Tuesday, October 20, 2009

The Invention of Agriculture

Once we were all hunter gatherers. Omnivorous animals that can and do eat almost anything which contains energy. For countless millions of years we ate unprocessed meat, vegetables, and fruit. But we didn't eat grass. Natural grass is so energy poor that it's not worth it. Without the special digestive equipment that grazers have, it's no use to us. We can eat the seeds of grasses, but they're very small and not worth the bother.

Then we domesticated grasses. There are many theories about how this could have happened. But they all add up to the carbohydrate-rich seeds being somehow selectively bred to become a viable, and more importantly, a farmable human food source.

Suddenly we had a plentiful, cheap source of vast amounts of edible energy in the form of the easily digested carbohydrates in the big new grass seeds.

Our systems weren't designed to consume such things, because they had never before existed in the history of the world.

When we eat these new things, two things happen.

They cause massive blood sugar rises. This means that they satisfy hunger very quickly. This programs us to crave them when we are hungry in the same way that a smoker craves a cigarette when his nicotine levels are low.

There is a massive release of insulin to cope with the fast rise in sugar. This drives the blood sugar into the fat cells, to be stored for future use. In fact it overcompensates. By the time the shock and response have died down we have lots of new fat, and we are low in blood sugar. We are both tired and hungry. The thing that cures hunger fastest is more grass seed.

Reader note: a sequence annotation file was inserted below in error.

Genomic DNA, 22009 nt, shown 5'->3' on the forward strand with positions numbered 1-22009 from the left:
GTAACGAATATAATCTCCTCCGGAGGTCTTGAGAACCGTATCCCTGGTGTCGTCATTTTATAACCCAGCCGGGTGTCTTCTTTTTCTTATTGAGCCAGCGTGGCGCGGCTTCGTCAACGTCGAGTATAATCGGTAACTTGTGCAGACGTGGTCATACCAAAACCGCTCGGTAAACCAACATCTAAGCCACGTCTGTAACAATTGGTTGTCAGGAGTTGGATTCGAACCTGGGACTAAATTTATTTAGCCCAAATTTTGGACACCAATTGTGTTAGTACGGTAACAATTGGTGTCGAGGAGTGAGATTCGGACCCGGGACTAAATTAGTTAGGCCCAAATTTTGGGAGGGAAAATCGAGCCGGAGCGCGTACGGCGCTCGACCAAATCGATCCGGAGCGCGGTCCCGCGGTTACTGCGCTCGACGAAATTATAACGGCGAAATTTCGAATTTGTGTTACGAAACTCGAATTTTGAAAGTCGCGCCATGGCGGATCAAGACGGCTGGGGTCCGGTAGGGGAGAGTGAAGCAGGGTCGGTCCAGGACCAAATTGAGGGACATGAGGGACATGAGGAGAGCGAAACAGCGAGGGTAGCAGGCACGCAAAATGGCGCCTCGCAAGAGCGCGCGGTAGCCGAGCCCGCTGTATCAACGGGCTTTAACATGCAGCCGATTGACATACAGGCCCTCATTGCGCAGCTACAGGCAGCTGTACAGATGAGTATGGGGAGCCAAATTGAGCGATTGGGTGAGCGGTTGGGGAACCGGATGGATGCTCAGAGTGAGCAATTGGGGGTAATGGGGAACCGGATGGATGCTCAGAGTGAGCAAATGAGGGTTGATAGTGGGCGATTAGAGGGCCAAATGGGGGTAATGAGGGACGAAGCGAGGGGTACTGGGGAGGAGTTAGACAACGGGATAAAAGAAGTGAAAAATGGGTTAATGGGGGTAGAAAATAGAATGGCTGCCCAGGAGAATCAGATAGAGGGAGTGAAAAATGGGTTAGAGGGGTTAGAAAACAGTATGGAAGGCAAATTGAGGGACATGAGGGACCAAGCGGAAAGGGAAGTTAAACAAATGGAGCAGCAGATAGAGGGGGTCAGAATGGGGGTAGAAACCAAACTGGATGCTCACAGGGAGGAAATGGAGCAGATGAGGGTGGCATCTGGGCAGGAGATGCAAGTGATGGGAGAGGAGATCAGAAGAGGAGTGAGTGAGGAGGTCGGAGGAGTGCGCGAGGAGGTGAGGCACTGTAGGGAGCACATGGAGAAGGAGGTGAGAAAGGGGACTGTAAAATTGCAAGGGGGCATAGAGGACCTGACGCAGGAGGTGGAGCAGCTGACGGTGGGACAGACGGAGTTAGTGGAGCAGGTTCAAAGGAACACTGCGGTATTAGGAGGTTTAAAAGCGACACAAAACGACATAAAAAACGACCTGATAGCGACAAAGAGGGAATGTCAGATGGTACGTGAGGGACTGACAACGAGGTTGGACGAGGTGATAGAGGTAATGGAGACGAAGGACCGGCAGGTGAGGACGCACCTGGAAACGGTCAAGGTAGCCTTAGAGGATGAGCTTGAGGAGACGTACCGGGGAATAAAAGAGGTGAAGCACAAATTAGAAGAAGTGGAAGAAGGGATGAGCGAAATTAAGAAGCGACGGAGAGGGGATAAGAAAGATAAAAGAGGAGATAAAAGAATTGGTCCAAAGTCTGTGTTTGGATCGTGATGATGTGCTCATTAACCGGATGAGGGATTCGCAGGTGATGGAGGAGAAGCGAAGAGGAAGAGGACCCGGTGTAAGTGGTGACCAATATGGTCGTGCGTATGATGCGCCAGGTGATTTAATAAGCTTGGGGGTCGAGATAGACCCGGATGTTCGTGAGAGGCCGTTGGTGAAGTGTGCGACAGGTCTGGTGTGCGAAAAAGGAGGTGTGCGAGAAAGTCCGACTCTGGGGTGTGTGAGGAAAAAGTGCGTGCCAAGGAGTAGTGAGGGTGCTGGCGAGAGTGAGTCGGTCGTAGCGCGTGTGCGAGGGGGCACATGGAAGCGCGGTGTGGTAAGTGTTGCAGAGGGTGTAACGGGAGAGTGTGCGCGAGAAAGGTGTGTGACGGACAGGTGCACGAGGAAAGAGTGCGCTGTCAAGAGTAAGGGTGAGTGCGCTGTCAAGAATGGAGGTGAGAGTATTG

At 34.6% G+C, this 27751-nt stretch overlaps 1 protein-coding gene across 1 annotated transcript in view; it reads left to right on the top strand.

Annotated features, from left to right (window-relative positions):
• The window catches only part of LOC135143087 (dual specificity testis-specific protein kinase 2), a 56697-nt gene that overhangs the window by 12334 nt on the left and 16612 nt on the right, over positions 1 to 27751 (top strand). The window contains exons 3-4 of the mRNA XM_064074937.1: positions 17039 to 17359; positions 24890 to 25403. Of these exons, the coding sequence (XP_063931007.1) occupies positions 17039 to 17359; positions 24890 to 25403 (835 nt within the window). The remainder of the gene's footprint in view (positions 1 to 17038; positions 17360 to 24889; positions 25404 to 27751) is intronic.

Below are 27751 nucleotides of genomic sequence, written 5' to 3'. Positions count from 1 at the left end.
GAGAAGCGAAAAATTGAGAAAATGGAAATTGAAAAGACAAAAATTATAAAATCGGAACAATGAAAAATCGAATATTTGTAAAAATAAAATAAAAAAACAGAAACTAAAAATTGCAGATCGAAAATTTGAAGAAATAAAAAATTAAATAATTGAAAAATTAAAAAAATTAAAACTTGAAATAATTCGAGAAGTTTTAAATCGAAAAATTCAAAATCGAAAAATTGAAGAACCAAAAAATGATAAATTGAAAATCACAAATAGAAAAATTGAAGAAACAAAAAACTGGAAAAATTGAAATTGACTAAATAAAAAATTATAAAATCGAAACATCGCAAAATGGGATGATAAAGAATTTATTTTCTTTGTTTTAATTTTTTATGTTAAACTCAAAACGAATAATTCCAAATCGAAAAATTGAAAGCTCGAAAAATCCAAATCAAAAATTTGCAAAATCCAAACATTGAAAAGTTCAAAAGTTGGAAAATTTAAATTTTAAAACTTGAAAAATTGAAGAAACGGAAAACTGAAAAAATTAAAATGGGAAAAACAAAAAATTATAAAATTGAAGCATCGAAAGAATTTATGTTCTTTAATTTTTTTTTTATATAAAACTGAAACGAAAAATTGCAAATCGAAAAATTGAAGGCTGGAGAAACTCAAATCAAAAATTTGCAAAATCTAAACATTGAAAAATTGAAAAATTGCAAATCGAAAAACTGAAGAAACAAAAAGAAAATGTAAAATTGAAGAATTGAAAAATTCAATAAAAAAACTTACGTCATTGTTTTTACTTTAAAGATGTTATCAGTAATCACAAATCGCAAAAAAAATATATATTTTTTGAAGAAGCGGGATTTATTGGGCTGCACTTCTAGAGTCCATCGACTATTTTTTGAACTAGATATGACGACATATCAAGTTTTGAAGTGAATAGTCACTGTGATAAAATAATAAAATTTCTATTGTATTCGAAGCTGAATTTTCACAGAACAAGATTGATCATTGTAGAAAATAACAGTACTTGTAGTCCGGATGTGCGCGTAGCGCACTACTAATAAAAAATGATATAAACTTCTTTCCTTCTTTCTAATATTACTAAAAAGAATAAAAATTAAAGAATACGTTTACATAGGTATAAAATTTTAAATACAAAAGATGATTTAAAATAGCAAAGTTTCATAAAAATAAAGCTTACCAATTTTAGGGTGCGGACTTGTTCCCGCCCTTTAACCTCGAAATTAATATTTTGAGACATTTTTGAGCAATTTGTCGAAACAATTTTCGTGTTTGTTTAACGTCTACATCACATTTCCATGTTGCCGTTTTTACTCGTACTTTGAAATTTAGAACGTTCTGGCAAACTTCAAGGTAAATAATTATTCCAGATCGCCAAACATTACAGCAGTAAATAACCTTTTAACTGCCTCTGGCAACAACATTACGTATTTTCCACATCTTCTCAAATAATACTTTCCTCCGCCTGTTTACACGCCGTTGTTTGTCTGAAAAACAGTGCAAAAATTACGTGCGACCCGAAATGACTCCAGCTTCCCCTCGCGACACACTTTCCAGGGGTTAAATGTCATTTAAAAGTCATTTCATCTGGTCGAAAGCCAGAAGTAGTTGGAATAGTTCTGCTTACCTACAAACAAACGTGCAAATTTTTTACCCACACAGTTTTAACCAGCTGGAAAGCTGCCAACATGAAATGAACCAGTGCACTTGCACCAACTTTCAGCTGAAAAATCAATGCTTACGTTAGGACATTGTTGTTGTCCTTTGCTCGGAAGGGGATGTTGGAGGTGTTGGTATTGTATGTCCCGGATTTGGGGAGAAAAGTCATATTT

So our new foods put us on a cycle of eating and feeling hungry, sugar shocks and insulin release, an addiction to the new food. Drug addiction itself is only a shadow of this mechanism. This was the real thing.

This cycle had bad effects long term as well. The effects of insulin become tolerated over time. Eventually the insulin response to the sugar shock stops working. This is known as Type II (adult-onset) diabetes.

And it must have killed us in our millions.

What else happens as a result?

Well, our new grasses may not be the best food, but they are food, and we can eat them. And a creature with a newly abundant food supply suffers a population explosion.

So the new farmers, malnourished and unhealthy as they were, took over the world. And anywhere that the new grasses would grow, the farmers wiped out by virtue of their sheer numbers any other people who for whatever reason carried on living in the way they were evolved to live.

And once the process was over, any part of the world where the farmers could get to and the new grass would grow was covered in masses of short lived ill overcrowded farmers eating pretty much only grass.

Not for nothing has the invention of agriculture been called the worst mistake in the history of humanity.

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